© 2022 Boise State Public Radio
NPR in Idaho
Play Live Radio
Next Up:
Available On Air Stations

COVID-19 booster doses are popular in under-vaccinated Idaho

A nurse with blue gloves is administering a shot in someone's arm.
Richard Villalon
Adobe Stock

Idaho has one of the lowest COVID-19 vaccination rates in the country, but booster shots are in demand in the Gem State among those already vaccinated.

About 45% of people in Idaho are fully vaccinated; only West Virginia has a lower rate for the total population. And Idaho’s vaccination rates have not substantially increased in the past couple months, even as hospitals have been in crisis standards of care for about two months.

For boosters, it’s a different story. So far, Idaho is among the top 10 states with the highest percentages of vaccinated people who’ve gotten an extra shot, according to the Centers for Disease Control and Prevention. Slightly more than 1 in 5 fully vaccinated people in Idaho has gotten an additional dose.

An extra shot can mean a third dose for immunocompromised people or a booster shot for people who qualify.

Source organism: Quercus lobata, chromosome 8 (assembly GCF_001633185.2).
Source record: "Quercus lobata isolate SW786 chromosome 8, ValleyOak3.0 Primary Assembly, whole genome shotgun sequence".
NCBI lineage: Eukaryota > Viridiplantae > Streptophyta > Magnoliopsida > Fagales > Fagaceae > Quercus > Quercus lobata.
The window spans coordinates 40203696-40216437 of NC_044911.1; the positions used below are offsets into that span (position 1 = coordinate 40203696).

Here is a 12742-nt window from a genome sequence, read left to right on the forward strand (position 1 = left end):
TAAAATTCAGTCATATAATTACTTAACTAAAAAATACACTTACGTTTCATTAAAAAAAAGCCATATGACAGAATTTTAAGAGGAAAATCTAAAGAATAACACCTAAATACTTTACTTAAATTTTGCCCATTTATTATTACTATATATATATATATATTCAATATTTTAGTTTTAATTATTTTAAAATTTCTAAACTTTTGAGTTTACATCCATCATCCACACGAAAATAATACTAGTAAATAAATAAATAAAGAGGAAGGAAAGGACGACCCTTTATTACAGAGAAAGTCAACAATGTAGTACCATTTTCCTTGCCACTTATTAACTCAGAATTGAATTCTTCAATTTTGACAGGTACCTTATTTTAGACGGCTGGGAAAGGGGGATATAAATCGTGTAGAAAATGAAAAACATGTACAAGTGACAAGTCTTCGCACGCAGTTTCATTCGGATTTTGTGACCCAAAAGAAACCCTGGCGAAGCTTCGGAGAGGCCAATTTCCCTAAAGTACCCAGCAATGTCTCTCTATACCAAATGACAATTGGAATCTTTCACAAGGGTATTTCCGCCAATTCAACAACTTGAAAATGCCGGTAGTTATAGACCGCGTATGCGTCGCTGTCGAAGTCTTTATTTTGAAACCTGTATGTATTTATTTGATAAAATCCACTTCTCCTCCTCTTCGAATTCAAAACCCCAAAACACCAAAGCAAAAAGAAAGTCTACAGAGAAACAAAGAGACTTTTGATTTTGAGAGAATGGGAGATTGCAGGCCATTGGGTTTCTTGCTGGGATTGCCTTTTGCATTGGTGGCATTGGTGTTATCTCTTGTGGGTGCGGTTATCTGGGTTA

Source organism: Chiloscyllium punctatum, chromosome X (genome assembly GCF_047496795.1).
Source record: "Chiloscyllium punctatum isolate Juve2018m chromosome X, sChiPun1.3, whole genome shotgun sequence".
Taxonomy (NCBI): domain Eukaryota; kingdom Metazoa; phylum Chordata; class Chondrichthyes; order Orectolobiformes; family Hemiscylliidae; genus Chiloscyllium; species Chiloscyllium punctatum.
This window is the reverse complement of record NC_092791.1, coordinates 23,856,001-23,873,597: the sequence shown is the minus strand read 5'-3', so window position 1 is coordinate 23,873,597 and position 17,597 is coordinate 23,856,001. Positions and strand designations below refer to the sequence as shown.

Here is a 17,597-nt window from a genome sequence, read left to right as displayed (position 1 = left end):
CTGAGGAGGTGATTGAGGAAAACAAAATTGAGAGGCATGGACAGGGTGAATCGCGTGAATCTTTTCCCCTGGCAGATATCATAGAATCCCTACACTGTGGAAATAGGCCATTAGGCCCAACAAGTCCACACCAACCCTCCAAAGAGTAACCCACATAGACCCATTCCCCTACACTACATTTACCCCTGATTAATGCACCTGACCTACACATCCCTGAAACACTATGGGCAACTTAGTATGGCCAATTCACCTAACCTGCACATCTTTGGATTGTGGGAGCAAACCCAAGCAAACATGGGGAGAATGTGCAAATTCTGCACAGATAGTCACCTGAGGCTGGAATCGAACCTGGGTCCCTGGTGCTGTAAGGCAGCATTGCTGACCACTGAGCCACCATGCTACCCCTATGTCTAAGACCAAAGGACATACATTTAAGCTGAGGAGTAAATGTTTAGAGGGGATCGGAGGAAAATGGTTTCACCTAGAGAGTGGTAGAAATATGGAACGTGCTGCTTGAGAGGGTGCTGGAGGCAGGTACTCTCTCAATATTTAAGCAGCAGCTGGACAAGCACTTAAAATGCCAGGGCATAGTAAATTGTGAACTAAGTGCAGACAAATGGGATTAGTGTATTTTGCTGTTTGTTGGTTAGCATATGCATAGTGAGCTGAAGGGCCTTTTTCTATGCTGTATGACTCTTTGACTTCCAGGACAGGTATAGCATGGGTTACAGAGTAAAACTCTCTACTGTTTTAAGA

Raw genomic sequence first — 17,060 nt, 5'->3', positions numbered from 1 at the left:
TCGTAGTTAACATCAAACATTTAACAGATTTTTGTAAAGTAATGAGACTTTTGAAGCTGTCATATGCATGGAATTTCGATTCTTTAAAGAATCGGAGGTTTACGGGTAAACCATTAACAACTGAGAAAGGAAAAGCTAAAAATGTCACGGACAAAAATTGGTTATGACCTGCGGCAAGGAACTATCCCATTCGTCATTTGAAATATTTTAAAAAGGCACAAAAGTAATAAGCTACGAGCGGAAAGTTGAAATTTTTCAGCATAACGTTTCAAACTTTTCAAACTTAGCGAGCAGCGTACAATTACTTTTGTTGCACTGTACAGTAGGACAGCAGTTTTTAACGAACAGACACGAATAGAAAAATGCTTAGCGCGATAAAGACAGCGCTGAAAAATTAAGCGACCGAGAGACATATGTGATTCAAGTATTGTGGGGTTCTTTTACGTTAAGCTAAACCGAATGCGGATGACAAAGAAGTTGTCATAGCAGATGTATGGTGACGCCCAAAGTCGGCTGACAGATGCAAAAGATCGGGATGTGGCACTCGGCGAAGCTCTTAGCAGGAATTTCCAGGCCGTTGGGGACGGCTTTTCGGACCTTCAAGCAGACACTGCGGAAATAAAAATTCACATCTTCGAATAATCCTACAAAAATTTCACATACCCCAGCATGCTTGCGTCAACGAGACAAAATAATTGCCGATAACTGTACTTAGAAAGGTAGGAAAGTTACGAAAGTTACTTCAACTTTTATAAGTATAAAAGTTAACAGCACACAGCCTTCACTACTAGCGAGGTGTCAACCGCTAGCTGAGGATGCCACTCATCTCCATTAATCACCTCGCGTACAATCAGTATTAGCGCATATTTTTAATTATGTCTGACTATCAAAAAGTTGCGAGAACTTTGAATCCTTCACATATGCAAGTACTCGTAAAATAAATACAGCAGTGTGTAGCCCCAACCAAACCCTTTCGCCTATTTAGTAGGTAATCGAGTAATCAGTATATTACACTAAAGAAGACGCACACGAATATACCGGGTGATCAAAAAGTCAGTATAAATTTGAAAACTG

Kevin Shrumm from Meridian got a third dose in August, when he became eligible. He said he’s immunocompromised, and probably would’ve gotten it regardless of the COVID situation in the community. But with Idaho’s COVID surge in September and the declaration of crisis, the extra protection made him feel safer.

“I mean, we never want to go to the hospital, but we really don’t want to go now,” he said.

Sean Parrish, a pharmacist at Kurt’s Pharmacy in Twin Falls, said they’re busy giving boosters.

“We’re getting a bunch of people in. I bet we do anywhere between 30-40 booster shots alone a day,” he said.

The CDC recommended boosters for the Pfizer vaccine in late September and for Moderna and Johnson & Johnson recipients about a month ago. The rush has only begun to slow in the past few days, Parrish said.

In the past month, Idaho has given out about five times more booster shots in a week than first doses. That’s according to state and CDC data.

“We would ideally like more first doses, but that’s not the trend we’re seeing,” Parrish said.

Jax Perez, who works at a cancer clinic in Boise, got a booster dose of the Pfizer vaccine last week.

“I wanted to make sure that I was doing everything that I could to help take care of our patients,” they said.

The FDA is expected to okay boosters for all adults as soon as Thursday. Some states, including Colorado and California, have expanded eligibility on their own, but so far, Idaho has not.

Find reporter Rachel Cohen on Twitter @racheld_cohen

Copyright 2021 Boise State Public Radio

As the south-central Idaho reporter, I cover the Magic and Wood River valleys. I also enjoy writing about issues related to health and the environment.